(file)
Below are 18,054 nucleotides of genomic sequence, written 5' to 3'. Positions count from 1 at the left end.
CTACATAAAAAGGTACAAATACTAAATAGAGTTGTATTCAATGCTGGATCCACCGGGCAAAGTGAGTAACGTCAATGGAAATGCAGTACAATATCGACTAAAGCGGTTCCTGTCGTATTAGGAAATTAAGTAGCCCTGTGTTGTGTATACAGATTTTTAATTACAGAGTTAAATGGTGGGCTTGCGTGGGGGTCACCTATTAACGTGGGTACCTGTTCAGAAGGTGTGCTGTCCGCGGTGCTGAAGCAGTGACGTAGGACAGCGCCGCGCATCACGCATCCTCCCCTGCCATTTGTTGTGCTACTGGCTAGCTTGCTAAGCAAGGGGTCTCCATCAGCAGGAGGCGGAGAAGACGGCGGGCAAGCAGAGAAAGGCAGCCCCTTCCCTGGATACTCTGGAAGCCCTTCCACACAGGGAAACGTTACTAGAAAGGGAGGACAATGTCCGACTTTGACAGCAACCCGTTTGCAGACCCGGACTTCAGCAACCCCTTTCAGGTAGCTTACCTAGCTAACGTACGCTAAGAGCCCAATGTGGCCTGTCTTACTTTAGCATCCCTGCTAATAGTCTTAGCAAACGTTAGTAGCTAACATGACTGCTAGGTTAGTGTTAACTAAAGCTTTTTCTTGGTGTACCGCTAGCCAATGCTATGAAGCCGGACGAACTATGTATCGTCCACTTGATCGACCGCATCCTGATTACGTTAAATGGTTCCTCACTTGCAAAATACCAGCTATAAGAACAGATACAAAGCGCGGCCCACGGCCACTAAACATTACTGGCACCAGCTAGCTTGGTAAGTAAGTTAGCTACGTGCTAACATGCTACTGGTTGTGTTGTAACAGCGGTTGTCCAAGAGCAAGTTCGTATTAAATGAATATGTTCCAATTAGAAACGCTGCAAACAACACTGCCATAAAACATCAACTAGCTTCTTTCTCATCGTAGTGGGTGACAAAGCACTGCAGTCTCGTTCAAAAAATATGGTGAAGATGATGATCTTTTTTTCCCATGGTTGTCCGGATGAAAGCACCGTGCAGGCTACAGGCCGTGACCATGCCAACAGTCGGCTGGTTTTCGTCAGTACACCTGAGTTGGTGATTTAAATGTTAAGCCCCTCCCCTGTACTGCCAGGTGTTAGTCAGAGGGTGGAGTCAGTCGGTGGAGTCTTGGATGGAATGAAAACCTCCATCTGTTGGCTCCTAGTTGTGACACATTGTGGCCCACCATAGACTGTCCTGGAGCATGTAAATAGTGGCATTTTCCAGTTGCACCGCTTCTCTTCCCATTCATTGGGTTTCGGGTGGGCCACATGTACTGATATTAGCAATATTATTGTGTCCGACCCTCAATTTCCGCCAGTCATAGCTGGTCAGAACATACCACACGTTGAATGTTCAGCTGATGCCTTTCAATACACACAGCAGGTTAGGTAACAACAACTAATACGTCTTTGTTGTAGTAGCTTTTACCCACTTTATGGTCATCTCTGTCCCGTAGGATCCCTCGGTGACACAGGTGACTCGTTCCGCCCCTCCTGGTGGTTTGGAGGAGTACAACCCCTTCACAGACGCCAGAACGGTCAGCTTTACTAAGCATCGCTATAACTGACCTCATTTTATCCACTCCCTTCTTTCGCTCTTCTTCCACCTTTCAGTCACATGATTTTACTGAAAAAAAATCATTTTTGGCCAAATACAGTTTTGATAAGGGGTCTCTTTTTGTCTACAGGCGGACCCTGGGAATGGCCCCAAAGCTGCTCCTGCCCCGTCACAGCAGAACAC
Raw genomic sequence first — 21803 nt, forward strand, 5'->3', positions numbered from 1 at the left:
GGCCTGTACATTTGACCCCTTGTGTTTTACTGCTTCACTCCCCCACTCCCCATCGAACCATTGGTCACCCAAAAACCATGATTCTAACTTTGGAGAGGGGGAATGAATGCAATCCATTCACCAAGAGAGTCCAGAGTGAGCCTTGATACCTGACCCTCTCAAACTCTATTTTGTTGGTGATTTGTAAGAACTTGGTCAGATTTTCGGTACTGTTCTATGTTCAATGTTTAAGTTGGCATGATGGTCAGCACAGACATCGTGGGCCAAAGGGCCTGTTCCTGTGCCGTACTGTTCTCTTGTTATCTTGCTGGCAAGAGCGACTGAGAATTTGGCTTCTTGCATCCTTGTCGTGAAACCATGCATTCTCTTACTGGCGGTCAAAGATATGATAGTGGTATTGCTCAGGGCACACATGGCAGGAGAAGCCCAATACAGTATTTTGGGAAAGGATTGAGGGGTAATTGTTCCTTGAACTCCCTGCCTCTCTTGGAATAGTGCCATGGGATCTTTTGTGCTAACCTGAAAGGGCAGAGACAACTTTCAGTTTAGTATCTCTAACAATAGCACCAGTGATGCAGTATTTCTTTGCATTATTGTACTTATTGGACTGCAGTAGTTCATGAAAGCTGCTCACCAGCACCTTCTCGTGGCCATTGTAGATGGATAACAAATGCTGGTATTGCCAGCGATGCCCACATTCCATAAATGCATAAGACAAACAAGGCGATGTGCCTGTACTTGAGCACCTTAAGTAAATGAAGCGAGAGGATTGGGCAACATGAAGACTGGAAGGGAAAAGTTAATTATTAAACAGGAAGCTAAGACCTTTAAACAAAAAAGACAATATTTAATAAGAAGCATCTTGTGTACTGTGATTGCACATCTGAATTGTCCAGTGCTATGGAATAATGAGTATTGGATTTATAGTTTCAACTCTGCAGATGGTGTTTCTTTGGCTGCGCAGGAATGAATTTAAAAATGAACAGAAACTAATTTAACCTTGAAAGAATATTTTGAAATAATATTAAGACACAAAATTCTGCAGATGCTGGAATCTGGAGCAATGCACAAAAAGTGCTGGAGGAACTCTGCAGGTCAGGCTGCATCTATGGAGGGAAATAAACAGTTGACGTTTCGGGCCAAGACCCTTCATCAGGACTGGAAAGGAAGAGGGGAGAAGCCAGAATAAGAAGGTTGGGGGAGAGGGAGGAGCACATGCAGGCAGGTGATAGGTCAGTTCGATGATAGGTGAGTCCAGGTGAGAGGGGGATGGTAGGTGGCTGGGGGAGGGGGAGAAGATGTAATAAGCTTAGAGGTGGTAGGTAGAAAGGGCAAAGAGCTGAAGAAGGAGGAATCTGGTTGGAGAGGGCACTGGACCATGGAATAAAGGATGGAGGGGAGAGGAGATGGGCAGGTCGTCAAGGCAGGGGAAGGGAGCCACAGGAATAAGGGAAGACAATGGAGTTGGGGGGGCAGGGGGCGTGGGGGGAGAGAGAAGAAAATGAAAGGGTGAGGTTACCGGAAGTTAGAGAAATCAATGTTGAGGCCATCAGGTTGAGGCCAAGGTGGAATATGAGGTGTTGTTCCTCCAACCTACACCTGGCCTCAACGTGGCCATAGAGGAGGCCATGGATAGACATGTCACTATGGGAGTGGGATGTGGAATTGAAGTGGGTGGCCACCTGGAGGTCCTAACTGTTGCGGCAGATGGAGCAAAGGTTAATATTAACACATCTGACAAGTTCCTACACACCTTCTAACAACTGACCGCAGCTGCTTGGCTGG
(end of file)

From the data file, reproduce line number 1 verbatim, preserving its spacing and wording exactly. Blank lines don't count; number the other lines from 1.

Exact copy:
Below are 18,054 nucleotides of genomic sequence, written 5' to 3'. Positions count from 1 at the left end.